Like it or not, a wave of “highly focused” inspections conducted by the Occupational Safety Health Administration (OSHA) is coming. In an enforcement memo released last week, OSHA announced that it will engage in a three month campaign (March 9 to June 9) to encourage hospitals and skilled nursing facilities that treat COVID-19 patients to take the “necessary steps to protect their workers against the hazards of COVID-19.” These inspections will account for roughly 15 percent of all inspections in a given region and will focus on those facilities that have previously received a COVID-19 citation.
OSHA has instituted a series of COVID-19 safety measures throughout the pandemic. Most notably, OSHA tried to implement a requirement that businesses with over 100 employees vaccinate or test their workers. However, that mandate was invalidated by the Supreme Court in January. Further, last June, OSHA enacted a temporary emergency safety standard for health care facilities, which required them to take a number of different steps to protect their workers from COVID-19. These actions included, among others, developing an COVID-19 plan to minimize the risk of transmission of COVID-19 to employees, creating physical barriers to keep people six feet apart, training all employees to ensure understand how COVID-19 is transmitted, and establishing a log of all instances where any employee contracted COVID-19. Last December, OSHA announced a halt to enforcement of that standard since it was meant to be temporary, and the agency hadn’t yet implemented a permanent COVID-19 safety standard.
Interestingly, although the temporary standard is technically no longer being enforced, the focus of these new inspections seems to suggest differently. Besides determining whether the facilities have corrected previously cited COVID-19-related violations, the OSHA inspectors will be checking to see if facilities are meeting many of the same requirements listed in that standard. Specifically, the inspectors will be: making sure that facilities have implemented a COVID-19 plan, verifying the existence and effectiveness of all COVID-19 control measures, evaluating facilities’ COVID-19 logs, and reviewing facilities’ procedures for conducting hazard assessments and protocols for personal protective equipment (PPE) use. OSHA inspectors will also perform “limited, focused walkaround of areas designated for COVID-19 patient treatment or handling (common areas, walkways, and vacant treatment areas where patients have been or will be treated), including performing employee interviews to determine compliance.”
While ensuring that health care facilities are keeping their workers safe is important and a core responsibility of OSHA, some of you may be questioning the timing and appropriateness of these inspections. Many health care facilities are currently experiencing severe staffing shortages, and OSHA inspections may require these facilities to divert some of their staff away from patient care for the duration of the visit or even longer as they deal with any necessary follow-up actions. I don’t think it’s unreasonable to consider the unintended consequences of these inspections, including whether they will affect the ability of some of these facilities to care for their patients for a non-insignificant period of time.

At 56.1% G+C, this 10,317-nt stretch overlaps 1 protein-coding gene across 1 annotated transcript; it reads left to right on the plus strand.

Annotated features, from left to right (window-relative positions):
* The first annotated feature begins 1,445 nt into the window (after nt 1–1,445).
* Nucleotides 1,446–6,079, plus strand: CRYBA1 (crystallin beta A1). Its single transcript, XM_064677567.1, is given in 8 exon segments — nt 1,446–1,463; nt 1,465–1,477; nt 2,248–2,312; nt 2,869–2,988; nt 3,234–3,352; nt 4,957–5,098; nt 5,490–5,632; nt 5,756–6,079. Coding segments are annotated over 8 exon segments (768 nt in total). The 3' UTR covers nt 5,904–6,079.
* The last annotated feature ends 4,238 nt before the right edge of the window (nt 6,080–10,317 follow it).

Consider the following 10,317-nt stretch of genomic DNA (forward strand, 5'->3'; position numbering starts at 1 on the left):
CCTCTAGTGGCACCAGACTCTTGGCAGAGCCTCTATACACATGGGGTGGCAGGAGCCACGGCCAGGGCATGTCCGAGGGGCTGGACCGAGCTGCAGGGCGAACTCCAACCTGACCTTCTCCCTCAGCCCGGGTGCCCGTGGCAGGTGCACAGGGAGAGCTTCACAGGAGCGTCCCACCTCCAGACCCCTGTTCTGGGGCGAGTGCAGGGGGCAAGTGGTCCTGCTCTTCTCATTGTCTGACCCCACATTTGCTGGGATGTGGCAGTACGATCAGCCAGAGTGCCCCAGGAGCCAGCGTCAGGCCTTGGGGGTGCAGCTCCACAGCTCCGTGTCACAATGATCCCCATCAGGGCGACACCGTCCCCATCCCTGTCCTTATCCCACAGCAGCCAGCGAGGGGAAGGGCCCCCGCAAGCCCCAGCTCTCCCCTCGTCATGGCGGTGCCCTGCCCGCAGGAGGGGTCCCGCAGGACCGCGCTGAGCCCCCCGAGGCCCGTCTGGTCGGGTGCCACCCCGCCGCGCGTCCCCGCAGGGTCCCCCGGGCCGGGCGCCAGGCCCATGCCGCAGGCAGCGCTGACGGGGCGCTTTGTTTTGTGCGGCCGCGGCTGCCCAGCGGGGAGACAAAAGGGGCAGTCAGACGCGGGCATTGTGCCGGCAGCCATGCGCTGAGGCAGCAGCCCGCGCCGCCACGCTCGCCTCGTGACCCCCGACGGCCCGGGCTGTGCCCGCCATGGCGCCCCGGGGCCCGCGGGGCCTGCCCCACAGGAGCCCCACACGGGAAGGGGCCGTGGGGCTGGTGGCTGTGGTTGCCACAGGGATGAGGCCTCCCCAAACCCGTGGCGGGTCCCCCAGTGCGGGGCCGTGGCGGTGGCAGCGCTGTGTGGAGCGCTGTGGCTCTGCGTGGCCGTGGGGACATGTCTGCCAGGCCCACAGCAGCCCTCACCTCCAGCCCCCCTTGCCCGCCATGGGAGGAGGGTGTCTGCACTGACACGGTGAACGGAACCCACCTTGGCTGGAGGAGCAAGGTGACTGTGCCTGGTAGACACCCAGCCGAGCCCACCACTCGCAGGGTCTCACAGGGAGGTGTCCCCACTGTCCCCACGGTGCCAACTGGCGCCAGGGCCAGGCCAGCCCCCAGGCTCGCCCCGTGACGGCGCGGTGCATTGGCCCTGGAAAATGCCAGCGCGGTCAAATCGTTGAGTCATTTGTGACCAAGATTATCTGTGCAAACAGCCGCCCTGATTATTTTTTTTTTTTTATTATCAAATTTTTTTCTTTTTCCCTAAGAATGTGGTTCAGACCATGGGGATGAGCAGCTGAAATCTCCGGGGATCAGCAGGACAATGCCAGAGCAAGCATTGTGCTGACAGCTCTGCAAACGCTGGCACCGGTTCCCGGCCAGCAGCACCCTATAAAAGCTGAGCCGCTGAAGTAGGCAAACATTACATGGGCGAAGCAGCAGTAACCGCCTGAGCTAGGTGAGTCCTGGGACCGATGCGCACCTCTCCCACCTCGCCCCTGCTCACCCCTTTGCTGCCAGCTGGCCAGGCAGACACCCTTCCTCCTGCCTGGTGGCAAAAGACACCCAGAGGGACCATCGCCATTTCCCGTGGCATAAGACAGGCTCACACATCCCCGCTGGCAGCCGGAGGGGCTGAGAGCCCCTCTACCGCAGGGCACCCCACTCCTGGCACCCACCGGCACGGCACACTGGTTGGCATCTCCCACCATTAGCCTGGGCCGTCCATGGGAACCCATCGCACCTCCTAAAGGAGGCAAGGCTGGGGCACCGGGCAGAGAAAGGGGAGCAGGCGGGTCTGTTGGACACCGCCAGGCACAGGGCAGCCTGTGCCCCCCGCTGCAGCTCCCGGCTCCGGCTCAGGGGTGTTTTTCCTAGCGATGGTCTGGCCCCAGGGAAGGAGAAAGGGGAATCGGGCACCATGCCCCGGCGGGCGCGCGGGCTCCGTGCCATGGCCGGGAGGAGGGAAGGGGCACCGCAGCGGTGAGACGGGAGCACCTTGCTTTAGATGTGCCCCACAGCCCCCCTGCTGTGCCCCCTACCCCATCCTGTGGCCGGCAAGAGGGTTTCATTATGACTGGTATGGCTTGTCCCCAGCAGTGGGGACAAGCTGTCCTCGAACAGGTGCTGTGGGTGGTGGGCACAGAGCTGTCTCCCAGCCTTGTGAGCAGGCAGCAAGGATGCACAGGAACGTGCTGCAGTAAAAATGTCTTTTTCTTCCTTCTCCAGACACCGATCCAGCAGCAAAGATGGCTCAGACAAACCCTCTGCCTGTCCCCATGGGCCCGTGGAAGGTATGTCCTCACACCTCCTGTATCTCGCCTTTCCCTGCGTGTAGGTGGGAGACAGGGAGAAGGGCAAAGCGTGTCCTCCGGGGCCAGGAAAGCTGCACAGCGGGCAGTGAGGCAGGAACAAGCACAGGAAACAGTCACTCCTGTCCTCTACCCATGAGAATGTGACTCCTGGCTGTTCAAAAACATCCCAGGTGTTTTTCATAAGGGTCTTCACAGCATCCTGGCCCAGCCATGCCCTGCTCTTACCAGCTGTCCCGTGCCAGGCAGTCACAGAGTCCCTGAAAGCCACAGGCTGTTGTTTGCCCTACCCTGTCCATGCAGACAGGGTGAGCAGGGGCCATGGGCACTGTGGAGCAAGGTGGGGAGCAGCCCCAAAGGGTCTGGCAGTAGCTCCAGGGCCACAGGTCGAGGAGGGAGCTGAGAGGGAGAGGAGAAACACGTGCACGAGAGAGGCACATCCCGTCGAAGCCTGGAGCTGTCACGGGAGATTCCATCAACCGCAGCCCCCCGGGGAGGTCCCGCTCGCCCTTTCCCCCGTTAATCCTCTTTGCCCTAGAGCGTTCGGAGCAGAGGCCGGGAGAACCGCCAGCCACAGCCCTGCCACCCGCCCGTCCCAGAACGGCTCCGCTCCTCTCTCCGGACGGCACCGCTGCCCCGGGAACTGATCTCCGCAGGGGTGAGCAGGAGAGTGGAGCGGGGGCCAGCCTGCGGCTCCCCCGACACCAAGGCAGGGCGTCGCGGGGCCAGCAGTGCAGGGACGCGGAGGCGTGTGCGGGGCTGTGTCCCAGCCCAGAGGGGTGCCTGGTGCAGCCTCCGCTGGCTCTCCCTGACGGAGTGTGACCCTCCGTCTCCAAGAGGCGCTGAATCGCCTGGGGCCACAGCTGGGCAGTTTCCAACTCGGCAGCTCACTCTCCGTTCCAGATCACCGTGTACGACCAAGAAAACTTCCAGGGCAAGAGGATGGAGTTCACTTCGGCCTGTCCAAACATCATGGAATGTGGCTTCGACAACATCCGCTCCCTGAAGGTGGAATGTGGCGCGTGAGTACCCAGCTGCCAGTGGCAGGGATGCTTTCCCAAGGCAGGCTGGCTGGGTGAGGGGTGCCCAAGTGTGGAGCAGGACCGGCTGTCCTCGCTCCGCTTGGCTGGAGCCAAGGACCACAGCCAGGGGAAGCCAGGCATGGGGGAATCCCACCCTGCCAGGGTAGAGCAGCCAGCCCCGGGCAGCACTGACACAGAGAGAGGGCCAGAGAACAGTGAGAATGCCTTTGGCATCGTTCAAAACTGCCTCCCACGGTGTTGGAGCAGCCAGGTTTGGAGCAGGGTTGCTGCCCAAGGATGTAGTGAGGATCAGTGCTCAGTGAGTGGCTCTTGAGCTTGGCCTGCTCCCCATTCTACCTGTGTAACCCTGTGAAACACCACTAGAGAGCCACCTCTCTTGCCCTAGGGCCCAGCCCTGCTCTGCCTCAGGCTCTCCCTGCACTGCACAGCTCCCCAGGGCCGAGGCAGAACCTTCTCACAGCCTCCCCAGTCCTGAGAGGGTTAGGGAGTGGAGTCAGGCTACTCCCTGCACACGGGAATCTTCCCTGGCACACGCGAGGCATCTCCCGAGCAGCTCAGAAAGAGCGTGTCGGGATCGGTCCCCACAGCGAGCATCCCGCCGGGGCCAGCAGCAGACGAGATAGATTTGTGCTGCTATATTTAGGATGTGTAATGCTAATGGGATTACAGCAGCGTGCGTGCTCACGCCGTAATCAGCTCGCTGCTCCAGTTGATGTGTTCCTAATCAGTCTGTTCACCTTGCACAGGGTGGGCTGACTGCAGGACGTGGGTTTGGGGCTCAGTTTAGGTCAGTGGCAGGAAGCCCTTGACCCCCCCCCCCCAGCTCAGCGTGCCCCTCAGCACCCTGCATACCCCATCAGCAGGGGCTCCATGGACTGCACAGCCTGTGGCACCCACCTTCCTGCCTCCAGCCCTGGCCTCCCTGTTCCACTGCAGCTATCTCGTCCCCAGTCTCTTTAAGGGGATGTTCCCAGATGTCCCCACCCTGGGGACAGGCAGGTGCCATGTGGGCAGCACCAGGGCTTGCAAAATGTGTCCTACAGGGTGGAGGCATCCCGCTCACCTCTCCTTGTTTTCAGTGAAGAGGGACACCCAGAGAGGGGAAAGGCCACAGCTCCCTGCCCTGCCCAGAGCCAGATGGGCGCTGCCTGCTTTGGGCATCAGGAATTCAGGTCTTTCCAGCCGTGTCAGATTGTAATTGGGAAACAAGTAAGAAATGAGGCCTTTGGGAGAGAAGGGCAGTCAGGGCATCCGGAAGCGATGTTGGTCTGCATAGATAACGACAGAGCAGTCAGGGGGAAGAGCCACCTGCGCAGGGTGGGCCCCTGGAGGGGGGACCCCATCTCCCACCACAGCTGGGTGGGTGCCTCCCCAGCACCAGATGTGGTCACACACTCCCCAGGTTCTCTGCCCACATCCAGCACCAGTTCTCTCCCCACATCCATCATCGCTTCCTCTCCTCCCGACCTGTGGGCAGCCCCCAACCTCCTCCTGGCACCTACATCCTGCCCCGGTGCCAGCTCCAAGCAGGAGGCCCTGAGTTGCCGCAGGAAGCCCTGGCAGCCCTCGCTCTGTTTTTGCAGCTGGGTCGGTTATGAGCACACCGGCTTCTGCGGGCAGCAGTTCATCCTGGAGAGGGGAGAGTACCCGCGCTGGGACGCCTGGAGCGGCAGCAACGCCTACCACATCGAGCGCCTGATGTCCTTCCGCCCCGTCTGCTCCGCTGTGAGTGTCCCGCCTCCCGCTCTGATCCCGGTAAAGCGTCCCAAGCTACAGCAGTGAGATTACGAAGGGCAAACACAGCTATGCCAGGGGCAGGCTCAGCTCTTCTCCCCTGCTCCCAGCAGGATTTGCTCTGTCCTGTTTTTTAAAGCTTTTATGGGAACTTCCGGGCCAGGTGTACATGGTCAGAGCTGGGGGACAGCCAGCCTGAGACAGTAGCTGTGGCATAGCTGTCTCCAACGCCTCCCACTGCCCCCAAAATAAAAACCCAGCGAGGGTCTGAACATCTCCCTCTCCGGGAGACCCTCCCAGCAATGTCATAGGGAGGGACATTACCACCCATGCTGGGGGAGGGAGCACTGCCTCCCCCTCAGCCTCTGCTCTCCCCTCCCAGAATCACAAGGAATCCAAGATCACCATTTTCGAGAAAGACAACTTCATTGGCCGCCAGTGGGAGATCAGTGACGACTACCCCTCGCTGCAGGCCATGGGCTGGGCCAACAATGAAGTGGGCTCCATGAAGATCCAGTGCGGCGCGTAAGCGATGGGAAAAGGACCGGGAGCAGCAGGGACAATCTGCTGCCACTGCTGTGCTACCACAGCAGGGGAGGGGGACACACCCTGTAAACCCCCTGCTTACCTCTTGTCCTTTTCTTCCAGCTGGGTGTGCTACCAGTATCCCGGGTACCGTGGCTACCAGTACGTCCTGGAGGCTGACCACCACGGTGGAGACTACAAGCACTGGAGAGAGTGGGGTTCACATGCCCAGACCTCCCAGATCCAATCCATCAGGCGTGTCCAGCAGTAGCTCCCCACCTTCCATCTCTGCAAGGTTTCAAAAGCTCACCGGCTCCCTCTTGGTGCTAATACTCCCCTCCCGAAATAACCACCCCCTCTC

We also must consider the opportunity cost of OSHA’s continued heightened focus on COVID-19. Unfortunately, it appears that OSHA can’t walk and chew gum at the same time. Reportedly, the top regulatory priority for OSHA is to create a permanent COVID-19 safety standard, and all other regulatory initiatives are being set aside for now. This includes OSHA’s work on developing a health care workplace violence protection standard. I was excited to tell you all recently that that we were planning on having an emergency physician participate in an OSHA panel early this year that would provide input on a violence protection standard. Now, I regret to report that the OSHA panel has been indefinitely delayed.
I’m not trying to argue here that OSHA (or other federal agencies) should stop trying to protect the public from COVID-19. However, what I am trying to say is that, in the case of OSHA at least, federal agencies can and should focus on more than one priority at once. Deciding to delay its work on a violence protection standard will have serious consequences. I have focused multiple Regs and Eggs blogs on the rise of violent episodes in the emergency department, especially recently during the COVID-19 pandemic. OSHA must be doing more to address this issue—and since the increase in incidents seems to be directly correlated with COVID-19 (and all the public misperceptions about the virus), it would make logical sense for the agency to do so. ACEP strongly supports the establishment of an OSHA standard that would require health care employers to implement workplace violence prevention plans that protect health care and social service workers from assaults. Since OSHA has been so slow to act, we have supported legislation, the “Workplace Violence Prevention Act for Health Care and Social Service Workers” (H.R. 1195), that would compel OSHA to move its regulatory process along. The bill was passed by the U.S. House of Representatives last April, and we hope that it is taken up and approved by the Senate.
I will continue to keep you all apprised of work being done on OSHA on COVID-19, workplace violence, and other issues. In the meantime, I hope that OSHA changes its tune and decides to commit resources to other areas besides COVID-19 that garner immediate attention.
Until next week, this is Jeffrey saying, enjoy reading regs with your eggs!